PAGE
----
Get rid of those web sites with slideshows that waste your time getting through. This tool converts those annoying lists with one slide per page into a one-page list.
Wikiverse is a galactic reimagining of Wikipedia. Zoom around to visit clusters of stars representing interconnected topics -- clicking on one will load the article itself right within the interface. Since each star is visually connected to related entries with colored loopy lines, you can hop around like you would on the actual Wikipedia web site.
The volume of natural resources traded globally has increased over 60% since the turn of the century, reflecting and reinforcing new economic and geopolitical realities and bringing new environmental and social challenges -- as well as opportunities. Now everyone can explore these fast-evolving dynamics through Chatham House's comprehensive and accessible data and insights into resource trade.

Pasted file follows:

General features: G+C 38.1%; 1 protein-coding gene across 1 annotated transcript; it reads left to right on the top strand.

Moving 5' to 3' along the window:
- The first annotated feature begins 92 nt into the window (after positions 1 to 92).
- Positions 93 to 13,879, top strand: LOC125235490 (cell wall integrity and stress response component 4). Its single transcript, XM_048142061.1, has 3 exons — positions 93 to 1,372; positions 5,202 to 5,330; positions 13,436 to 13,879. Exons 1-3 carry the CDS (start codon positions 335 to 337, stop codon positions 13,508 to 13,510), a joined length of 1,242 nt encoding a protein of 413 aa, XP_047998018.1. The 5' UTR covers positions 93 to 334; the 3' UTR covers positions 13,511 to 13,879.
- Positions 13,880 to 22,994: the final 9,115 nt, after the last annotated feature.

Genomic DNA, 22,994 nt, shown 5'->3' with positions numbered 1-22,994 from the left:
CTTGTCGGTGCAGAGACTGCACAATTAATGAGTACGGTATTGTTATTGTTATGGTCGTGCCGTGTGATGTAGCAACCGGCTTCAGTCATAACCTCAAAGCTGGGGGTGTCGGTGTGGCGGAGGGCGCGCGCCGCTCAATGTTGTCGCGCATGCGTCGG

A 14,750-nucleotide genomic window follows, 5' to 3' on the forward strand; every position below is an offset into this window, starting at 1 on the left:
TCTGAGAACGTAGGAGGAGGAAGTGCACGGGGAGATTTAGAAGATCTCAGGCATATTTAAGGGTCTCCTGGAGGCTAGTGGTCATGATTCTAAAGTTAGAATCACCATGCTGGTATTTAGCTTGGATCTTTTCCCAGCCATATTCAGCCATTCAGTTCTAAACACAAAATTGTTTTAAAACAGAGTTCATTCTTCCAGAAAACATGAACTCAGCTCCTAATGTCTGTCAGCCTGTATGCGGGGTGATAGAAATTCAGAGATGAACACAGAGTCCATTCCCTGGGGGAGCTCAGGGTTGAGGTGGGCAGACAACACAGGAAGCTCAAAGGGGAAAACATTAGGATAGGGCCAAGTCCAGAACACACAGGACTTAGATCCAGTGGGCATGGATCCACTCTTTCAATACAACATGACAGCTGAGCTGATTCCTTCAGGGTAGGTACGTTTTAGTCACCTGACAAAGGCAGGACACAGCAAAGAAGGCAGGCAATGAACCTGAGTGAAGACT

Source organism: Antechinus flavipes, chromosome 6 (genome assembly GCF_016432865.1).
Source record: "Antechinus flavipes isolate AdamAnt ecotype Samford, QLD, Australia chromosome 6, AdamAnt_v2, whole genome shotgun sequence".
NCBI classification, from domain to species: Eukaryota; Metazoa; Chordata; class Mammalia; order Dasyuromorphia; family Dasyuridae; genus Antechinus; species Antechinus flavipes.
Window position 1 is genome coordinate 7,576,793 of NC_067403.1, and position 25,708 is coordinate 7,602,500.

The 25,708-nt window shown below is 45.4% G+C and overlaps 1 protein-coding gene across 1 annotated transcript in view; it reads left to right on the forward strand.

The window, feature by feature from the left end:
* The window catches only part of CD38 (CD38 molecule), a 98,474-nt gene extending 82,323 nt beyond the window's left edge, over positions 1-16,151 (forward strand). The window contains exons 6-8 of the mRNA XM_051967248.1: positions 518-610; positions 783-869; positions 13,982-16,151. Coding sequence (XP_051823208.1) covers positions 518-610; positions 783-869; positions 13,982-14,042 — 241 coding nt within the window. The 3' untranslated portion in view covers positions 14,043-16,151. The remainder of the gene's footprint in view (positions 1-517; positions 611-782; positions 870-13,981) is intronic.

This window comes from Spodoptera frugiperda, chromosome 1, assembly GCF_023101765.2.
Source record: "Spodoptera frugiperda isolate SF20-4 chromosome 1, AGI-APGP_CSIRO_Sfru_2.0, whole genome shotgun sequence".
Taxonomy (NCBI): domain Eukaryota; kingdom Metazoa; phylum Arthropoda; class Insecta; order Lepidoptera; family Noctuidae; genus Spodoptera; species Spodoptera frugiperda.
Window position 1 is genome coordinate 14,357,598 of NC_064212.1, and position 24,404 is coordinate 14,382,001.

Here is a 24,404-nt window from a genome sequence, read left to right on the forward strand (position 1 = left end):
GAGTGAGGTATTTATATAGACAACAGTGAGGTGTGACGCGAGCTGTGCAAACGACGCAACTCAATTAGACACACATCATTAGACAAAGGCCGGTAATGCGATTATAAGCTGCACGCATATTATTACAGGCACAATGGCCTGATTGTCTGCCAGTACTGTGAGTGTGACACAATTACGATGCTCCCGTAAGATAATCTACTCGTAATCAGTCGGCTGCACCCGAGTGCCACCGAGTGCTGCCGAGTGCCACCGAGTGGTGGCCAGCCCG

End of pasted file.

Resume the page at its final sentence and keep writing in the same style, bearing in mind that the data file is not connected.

Streetchange is an MIT experiment that measures changes in the physical appearances of neighborhoods using a computer vision algorithm. Streetchange algorithmically compares Google Street View images of the same location captured in different years.
How much of the earth is visible from any given location? With this tool, you can generate a radial sight map of what you can see, while standing anywhere in the world.
What would happen if you dug a tunnel to the other side of the world? This map helps you find the antipodes (the other side of the world) of any place on Earth.
The IBM Q experience community brings together researchers and quantum enthusiasts to share, connect and collaborate. Write experiments that will run on an actual quantum compiler.
Create line art. Just upload your photo, and Linify will sketch it from thousands of lines. Custom parameters let you affect how your new picture is drawn.
This is a simulation of a ripple tank. It demonstrates waves in two dimensions, including such wave phenomena as interference, diffraction (single slit, double slit, etc.), refraction, resonance, phased arrays, and the Doppler effect.